How Amber Heard Stands to Benefit From Johnny Depp Trial Break

Amber Heard may well have edged ahead of her ex-husband Johnny Depp in their ongoing defamation trial—and it all boils down to timing.

Depp, 58, sued Heard, 36 for $50 million over an op-ed she wrote for The Washington Post in 2018, in which she stated that she had been a victim of domestic violence. While Heard did not name Depp in the article, his lawyers have argued that it was clear she was referring to the actor. Heard is countersuing for $100 million for nuisance.

Heard took the stand at Virginia's Fairfax County Circuit Courthouse last week as she emotionally detailed the alleged abuse she had endured during her relationship with Depp. Heard and Depp have accused one another of domestic violence. They each deny the allegations.

Thursday also saw the fourth week of the high-profile trial ending with the news that there would be a week-long break in proceedings, as Judge Penney Azcarate has a previously scheduled engagement to attend. This, experts say, has given Aquaman star Heard the advantage, as her long list of abuse allegations will likely stick in the minds of jurors as they spend time away from the courthouse.

Amber Heard and Johnny Depp
Amber Heard (L) may have edged ahead of her ex-husband Johnny Depp (R) in the minds of jurors, thanks to her two-day testimony immediately preceding a scheduled break. Depp is suing ex-wife Amber Heard for libel after she wrote an op-ed piece in "The Washington Post" in 2018 referring to herself as a public figure representing domestic abuse. JIM LO SCALZO/POOL/AFP via Getty Images

"That's the kind of thing lawyers worry about all the time and sometimes you get bad luck," NBC News legal analyst Danny Cevallos told NBC News. "This is a significant break and people are going to marinate in it [Heard's testimony]."

"What we hear last really does stick with us," Los Angeles jury consultant Richard Gabriel also told NBC News. "Instead of moving on to something else," such as another witness, "and focusing on that," jurors will have had Heard's testimony. on their minds for more than a week.

"That's a real thing," Gabriel added.

For this reason, being the party to get the last word in is a strategic advantage that attorneys often vie for.

"It's not a wash, it does favor her," Gabriel said. "The timing of trials is very important—when you introduce things, who gets to go last. Who speaks before a weekend. All that stuff matters."

This sentiment was echoed by Court TV host Julie Grant when she made an appearance on Good Morning Britain last week.

"Amber Heard's attorneys have done a masterful job in the ordering of their witnesses," said Grant. "What's going to happen here is the jury is going to be left thinking about Amber's story from the last two days in a row—very effective."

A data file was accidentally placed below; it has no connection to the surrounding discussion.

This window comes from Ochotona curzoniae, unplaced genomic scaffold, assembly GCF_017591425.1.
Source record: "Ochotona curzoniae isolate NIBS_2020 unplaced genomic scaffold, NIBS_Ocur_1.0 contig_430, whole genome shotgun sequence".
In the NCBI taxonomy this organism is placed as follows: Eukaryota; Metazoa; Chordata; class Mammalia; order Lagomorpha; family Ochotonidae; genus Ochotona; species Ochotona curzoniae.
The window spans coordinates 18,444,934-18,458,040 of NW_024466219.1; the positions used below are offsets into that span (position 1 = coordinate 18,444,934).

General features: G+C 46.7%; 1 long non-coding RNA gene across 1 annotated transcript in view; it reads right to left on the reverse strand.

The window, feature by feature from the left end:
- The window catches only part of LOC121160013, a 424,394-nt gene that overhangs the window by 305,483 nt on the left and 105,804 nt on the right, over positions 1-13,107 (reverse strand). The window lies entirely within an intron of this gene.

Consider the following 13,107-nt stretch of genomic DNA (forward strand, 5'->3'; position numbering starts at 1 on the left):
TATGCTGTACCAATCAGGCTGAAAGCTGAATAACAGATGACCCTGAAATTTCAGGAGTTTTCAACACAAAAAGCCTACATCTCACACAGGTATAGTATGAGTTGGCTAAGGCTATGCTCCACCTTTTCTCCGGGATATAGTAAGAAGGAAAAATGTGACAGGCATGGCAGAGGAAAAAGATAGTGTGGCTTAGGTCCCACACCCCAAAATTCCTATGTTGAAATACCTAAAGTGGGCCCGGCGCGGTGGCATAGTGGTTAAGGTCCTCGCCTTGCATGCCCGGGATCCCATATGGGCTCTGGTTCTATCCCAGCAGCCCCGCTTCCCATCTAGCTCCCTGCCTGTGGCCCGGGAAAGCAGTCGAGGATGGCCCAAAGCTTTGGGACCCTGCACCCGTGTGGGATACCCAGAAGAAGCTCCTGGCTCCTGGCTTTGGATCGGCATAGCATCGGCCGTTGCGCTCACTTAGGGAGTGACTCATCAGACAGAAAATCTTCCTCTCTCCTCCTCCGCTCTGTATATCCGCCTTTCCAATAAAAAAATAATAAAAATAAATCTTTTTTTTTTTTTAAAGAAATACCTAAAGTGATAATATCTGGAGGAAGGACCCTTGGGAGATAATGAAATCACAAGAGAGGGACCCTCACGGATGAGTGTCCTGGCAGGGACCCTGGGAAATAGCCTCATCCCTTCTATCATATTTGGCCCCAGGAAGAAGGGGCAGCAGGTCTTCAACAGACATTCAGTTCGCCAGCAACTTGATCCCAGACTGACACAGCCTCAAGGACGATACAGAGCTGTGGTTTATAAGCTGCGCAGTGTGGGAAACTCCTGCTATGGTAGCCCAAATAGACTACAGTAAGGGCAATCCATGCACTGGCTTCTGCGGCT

However, New Jersey-based lawyer Nancianne Aydelotte told The Guardian that the break could also provide some clarity for the jurors, who have had to sit through a bombardment of information over for several days.

"Two skilled actors on the stand as witnesses could be equally resonant without regard to exactly where the truth is in their narratives," said Aydelotte. "This is very challenging for jurors, who might find what the plaintiff said to be compelling and is then equally moved by the defendant."

Still, while Heard's testimony will have had an impact on jurors' decisions, she will be facing the cross-examination when she returns to court next week.

Johnny Depp and Amber Heard
Johnny Depp and Amber Heard have accused one another of domestic abuse. Both deny the allegations. Depp and Heard are pictured above attending The Art of Elysium 2016 HEAVEN Gala on January 9, 2016, in Culver City, California. Michael Kovac/Getty Images for Art of Elysium

"Cross-examination will be the most telling part of her testimony," Grant told Good Morning Britain. "With cross, it's all unexpected, and when you're a good attorney, you're going to try to throw the witness off their game. Right now, Amber Heard is very much in control. If you think somebody is ahead right now, that could change."

Should Heard falter during cross, the advantage would return to Depp, who had alleged during his testimony that Heard was the abusive party in their relationship. That said, experts believe Heard may have done enough damage with her testimony.

"[Heard's] testimony was quite compelling," Southern California civil attorney Ryan Baker told NBC News. "Even if you're not a fan of Amber Heard and you're biased toward Johnny Depp, she has presented some fairly detailed, emotional, strong testimony."

Baker added that it's "hard to imagine that testimony won't be bouncing around the heads of jurors" during the break in the trial "at the expense of the prior evidence."